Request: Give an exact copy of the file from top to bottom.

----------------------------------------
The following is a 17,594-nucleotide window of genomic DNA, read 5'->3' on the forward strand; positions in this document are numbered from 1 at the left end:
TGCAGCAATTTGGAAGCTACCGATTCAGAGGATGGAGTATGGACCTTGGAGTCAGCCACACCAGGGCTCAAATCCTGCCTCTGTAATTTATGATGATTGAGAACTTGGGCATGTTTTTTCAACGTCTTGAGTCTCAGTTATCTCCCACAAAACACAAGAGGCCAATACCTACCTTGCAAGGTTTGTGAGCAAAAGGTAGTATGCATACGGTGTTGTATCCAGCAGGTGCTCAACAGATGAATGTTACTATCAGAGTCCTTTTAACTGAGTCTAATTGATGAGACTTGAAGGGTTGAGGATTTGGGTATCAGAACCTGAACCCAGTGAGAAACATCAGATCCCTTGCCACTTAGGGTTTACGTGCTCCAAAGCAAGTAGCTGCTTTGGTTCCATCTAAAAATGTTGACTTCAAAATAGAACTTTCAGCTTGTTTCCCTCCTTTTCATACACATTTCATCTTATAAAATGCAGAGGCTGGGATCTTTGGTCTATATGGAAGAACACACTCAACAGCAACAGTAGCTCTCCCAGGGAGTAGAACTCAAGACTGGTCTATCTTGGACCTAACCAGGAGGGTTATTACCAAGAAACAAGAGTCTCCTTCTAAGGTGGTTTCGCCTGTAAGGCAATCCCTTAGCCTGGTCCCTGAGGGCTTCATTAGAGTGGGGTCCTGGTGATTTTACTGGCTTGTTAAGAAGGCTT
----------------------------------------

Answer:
The following is a 17,594-nucleotide window of genomic DNA, read 5'->3' on the forward strand; positions in this document are numbered from 1 at the left end:
TGCAGCAATTTGGAAGCTACCGATTCAGAGGATGGAGTATGGACCTTGGAGTCAGCCACACCAGGGCTCAAATCCTGCCTCTGTAATTTATGATGATTGAGAACTTGGGCATGTTTTTTCAACGTCTTGAGTCTCAGTTATCTCCCACAAAACACAAGAGGCCAATACCTACCTTGCAAGGTTTGTGAGCAAAAGGTAGTATGCATACGGTGTTGTATCCAGCAGGTGCTCAACAGATGAATGTTACTATCAGAGTCCTTTTAACTGAGTCTAATTGATGAGACTTGAAGGGTTGAGGATTTGGGTATCAGAACCTGAACCCAGTGAGAAACATCAGATCCCTTGCCACTTAGGGTTTACGTGCTCCAAAGCAAGTAGCTGCTTTGGTTCCATCTAAAAATGTTGACTTCAAAATAGAACTTTCAGCTTGTTTCCCTCCTTTTCATACACATTTCATCTTATAAAATGCAGAGGCTGGGATCTTTGGTCTATATGGAAGAACACACTCAACAGCAACAGTAGCTCTCCCAGGGAGTAGAACTCAAGACTGGTCTATCTTGGACCTAACCAGGAGGGTTATTACCAAGAAACAAGAGTCTCCTTCTAAGGTGGTTTCGCCTGTAAGGCAATCCCTTAGCCTGGTCCCTGAGGGCTTCATTAGAGTGGGGTCCTGGTGATTTTACTGGCTTGTTAAGAAGGCTT